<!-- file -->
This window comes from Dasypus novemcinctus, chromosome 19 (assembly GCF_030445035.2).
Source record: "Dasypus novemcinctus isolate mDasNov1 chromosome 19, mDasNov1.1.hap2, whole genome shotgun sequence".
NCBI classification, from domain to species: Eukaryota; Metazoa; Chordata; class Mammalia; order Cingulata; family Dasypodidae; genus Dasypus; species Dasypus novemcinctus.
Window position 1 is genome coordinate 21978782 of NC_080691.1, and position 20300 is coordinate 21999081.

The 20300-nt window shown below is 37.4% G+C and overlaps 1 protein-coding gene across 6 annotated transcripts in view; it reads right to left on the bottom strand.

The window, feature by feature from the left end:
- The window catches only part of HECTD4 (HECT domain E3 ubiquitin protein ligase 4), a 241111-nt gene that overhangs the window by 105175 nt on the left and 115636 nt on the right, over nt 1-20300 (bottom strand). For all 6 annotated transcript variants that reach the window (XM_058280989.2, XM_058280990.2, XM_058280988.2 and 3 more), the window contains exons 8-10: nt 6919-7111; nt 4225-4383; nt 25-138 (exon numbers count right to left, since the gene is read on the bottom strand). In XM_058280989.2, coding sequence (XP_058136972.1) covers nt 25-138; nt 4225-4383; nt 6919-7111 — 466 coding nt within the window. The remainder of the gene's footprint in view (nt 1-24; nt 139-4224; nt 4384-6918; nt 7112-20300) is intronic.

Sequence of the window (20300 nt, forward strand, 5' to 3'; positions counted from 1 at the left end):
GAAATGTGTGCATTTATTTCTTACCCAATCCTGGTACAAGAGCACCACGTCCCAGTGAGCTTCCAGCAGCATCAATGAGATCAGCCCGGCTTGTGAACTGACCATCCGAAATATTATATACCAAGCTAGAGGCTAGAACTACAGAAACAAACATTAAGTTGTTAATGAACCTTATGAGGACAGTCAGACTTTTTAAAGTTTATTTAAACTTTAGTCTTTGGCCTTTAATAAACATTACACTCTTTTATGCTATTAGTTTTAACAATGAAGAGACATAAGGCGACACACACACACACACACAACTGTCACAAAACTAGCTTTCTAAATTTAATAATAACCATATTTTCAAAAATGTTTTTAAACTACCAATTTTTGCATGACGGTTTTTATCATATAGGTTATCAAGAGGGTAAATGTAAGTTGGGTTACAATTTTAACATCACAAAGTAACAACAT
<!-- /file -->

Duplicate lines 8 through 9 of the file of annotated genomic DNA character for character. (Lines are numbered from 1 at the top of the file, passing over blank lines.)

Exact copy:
Sequence of the window (20300 nt, forward strand, 5' to 3'; positions counted from 1 at the left end):
GAAATGTGTGCATTTATTTCTTACCCAATCCTGGTACAAGAGCACCACGTCCCAGTGAGCTTCCAGCAGCATCAATGAGATCAGCCCGGCTTGTGAACTGACCATCCGAAATATTATATACCAAGCTAGAGGCTAGAACTACAGAAACAAACATTAAGTTGTTAATGAACCTTATGAGGACAGTCAGACTTTTTAAAGTTTATTTAAACTTTAGTCTTTGGCCTTTAATAAACATTACACTCTTTTATGCTATTAGTTTTAACAATGAAGAGACATAAGGCGACACACACACACACACACAACTGTCACAAAACTAGCTTTCTAAATTTAATAATAACCATATTTTCAAAAATGTTTTTAAACTACCAATTTTTGCATGACGGTTTTTATCATATAGGTTATCAAGAGGGTAAATGTAAGTTGGGTTACAATTTTAACATCACAAAGTAACAACAT